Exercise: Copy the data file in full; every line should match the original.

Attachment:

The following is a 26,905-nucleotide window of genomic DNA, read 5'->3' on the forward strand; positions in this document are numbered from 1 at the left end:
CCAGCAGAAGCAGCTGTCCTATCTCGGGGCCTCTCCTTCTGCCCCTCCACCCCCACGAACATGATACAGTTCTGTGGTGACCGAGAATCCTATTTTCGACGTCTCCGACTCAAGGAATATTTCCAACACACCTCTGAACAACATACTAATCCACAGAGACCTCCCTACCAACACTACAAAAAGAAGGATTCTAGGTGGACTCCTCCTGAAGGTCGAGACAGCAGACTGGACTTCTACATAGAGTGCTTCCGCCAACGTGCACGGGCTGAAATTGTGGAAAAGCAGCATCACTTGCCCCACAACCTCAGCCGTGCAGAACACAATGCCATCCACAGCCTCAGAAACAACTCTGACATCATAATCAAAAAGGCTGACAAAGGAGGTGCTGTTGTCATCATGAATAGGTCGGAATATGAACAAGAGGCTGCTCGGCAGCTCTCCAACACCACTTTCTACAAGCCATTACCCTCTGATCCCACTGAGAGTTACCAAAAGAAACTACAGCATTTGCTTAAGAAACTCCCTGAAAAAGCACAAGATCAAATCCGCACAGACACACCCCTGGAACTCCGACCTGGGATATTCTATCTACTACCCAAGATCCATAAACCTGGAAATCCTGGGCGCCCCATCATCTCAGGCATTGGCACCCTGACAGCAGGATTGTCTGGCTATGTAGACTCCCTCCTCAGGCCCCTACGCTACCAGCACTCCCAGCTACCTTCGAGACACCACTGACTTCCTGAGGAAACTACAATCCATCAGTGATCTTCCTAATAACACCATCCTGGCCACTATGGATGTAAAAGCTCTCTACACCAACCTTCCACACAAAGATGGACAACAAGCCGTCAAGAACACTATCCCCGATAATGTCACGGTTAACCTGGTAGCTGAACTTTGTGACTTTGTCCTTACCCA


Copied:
The following is a 26,905-nucleotide window of genomic DNA, read 5'->3' on the forward strand; positions in this document are numbered from 1 at the left end:
CCAGCAGAAGCAGCTGTCCTATCTCGGGGCCTCTCCTTCTGCCCCTCCACCCCCACGAACATGATACAGTTCTGTGGTGACCGAGAATCCTATTTTCGACGTCTCCGACTCAAGGAATATTTCCAACACACCTCTGAACAACATACTAATCCACAGAGACCTCCCTACCAACACTACAAAAAGAAGGATTCTAGGTGGACTCCTCCTGAAGGTCGAGACAGCAGACTGGACTTCTACATAGAGTGCTTCCGCCAACGTGCACGGGCTGAAATTGTGGAAAAGCAGCATCACTTGCCCCACAACCTCAGCCGTGCAGAACACAATGCCATCCACAGCCTCAGAAACAACTCTGACATCATAATCAAAAAGGCTGACAAAGGAGGTGCTGTTGTCATCATGAATAGGTCGGAATATGAACAAGAGGCTGCTCGGCAGCTCTCCAACACCACTTTCTACAAGCCATTACCCTCTGATCCCACTGAGAGTTACCAAAAGAAACTACAGCATTTGCTTAAGAAACTCCCTGAAAAAGCACAAGATCAAATCCGCACAGACACACCCCTGGAACTCCGACCTGGGATATTCTATCTACTACCCAAGATCCATAAACCTGGAAATCCTGGGCGCCCCATCATCTCAGGCATTGGCACCCTGACAGCAGGATTGTCTGGCTATGTAGACTCCCTCCTCAGGCCCCTACGCTACCAGCACTCCCAGCTACCTTCGAGACACCACTGACTTCCTGAGGAAACTACAATCCATCAGTGATCTTCCTAATAACACCATCCTGGCCACTATGGATGTAAAAGCTCTCTACACCAACCTTCCACACAAAGATGGACAACAAGCCGTCAAGAACACTATCCCCGATAATGTCACGGTTAACCTGGTAGCTGAACTTTGTGACTTTGTCCTTACCCA